WASHINGTON (Reuters) - Overall, the U.S. farm sector will gain more than it would lose under the House-passed climate bill, a Kansas State University review of six studies of the legislation said on Thursday.
All of the studies said that costs of production would rise and in the short run per-acre profitability may decline, but, for the most part, the declines will be modest.
On the plus side, the bill exempts agriculture from emission caps, has provisions to ease the transition to higher fertilizer prices and offers the chance of revenue from development of a carbon offset market.
In such markets, polluters who find it too pricey to cut their own emissions could pay farmers to store carbon in soil or by growing trees.
Revenue from carbon contracts “could be substantial,” the review said, depending on which practices are eligible.
The House passed its climate bill on June 26. It would reduce emissions of carbon dioxide and other gases associated with global warming by 17 percent by 2020 from 2005 levels.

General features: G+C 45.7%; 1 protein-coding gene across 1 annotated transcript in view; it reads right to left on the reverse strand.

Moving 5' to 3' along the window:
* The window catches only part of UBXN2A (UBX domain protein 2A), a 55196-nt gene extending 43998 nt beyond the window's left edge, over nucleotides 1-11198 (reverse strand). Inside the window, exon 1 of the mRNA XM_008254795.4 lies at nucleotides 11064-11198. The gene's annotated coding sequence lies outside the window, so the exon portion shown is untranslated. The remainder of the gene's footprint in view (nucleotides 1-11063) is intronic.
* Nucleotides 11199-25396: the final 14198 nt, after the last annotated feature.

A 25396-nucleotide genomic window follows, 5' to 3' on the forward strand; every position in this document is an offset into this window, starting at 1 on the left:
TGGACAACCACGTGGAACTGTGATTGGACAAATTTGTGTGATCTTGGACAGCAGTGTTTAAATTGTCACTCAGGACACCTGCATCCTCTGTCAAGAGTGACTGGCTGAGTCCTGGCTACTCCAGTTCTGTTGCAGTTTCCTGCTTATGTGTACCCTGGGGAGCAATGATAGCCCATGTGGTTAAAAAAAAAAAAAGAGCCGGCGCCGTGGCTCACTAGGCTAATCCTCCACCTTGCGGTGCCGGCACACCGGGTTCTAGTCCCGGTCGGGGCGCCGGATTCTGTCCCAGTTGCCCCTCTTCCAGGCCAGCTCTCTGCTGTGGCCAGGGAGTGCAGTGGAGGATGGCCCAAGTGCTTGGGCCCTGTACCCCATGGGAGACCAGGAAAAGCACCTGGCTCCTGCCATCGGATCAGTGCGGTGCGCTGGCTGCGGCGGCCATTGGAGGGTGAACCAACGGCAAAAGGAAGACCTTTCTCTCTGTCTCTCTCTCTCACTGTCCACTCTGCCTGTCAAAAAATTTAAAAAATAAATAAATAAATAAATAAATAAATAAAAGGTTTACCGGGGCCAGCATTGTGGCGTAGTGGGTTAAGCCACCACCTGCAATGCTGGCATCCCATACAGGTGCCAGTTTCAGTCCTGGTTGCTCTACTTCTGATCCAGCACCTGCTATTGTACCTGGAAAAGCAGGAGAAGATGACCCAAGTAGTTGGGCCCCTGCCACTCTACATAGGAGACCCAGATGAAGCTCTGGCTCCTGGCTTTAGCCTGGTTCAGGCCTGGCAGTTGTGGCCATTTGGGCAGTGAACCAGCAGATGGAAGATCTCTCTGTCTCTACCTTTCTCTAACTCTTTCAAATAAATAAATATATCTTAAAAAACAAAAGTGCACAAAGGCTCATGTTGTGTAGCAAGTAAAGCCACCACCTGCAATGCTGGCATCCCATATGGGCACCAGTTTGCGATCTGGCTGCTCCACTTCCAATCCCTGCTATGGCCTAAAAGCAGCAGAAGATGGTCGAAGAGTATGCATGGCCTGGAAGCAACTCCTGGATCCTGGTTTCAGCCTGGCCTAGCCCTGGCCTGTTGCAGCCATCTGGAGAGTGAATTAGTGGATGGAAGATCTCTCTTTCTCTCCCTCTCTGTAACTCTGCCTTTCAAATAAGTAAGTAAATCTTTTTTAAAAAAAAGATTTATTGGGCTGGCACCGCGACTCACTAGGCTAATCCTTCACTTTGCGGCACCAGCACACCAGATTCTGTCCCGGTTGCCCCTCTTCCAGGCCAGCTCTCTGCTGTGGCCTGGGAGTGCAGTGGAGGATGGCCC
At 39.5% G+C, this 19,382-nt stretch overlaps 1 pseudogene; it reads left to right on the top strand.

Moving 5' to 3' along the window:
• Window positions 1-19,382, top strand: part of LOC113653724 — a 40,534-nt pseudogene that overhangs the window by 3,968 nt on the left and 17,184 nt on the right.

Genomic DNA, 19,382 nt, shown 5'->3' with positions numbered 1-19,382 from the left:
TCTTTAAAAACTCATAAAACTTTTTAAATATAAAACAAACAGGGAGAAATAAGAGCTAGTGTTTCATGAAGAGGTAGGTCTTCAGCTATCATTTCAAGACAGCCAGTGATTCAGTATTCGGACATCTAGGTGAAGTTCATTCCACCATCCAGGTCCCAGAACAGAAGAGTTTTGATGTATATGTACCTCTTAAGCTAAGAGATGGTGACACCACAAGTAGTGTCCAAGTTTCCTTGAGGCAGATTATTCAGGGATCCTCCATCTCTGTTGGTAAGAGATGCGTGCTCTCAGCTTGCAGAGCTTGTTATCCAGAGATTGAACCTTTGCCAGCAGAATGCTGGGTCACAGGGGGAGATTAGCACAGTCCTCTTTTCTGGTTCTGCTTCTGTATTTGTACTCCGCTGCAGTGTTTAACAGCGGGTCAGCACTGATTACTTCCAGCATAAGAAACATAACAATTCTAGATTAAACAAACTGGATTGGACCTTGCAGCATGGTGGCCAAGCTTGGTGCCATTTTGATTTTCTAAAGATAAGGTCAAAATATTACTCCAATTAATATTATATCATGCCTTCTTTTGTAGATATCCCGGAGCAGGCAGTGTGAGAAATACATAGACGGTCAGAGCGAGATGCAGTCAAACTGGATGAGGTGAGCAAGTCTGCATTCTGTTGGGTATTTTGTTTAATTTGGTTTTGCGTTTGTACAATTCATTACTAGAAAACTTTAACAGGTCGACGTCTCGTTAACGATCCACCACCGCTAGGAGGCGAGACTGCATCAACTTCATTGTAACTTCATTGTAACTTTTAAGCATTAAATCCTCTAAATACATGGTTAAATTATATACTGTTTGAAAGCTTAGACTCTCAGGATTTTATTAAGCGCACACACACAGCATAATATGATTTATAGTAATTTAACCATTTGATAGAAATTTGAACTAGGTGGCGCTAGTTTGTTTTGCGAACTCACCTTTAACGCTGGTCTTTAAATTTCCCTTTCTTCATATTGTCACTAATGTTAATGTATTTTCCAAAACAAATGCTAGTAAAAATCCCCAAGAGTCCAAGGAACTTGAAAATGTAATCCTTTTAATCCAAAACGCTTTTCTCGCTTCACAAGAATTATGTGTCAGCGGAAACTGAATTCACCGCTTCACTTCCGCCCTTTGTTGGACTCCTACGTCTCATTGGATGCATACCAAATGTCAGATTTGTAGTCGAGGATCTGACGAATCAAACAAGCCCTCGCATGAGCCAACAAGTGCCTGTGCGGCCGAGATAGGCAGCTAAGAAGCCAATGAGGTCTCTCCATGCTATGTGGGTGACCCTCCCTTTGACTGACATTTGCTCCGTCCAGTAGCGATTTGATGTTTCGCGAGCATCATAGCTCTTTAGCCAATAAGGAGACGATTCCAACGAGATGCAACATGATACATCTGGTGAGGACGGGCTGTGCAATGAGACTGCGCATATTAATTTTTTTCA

Democratic leaders in the Senate say floor debate on their version of a climate bill is not expected before April.
“While on a national level agriculture appears to be positively affected, on a farm level some sub-sectors, such as rice production, appear worse off,” said the KSU review, which was funded by a farmland preservation foundation.
“The economic impact will vary regionally and by crop and livestock sub-sector. The impact will depend on cultural and management practices and the farm-specific ability to sequester carbon and receive offset income.”
Included in the KSU review were studies by think tanks at Texas A&M University, the University of Tennessee, the University of Missouri, Iowa State University, Duke University and the Agriculture Department.
The Texas A&M study found wheat, feed grain and soybean farmers in the Midwest and Plains would see higher net income while cotton and rice growers in the South and ranchers in the West would see a decline, for example.
Tennessee researchers said a cap-and-trade system to control greenhouse gases “could have dramatically different outcomes,” depending on its structure. They say biofuels production could be part of cap-and-trade and not take farmland out of production. The Duke study foresees large shifts to woodland.
At a House Agriculture subcommittee hearing last week, a panel of researchers agreed analysis of the climate bill involved more variables and longer time spans than usual. They said their work showed the likely outcome but perhaps not the specific results.
Reporting by Charles Abbott; Editing by Walter Bagley.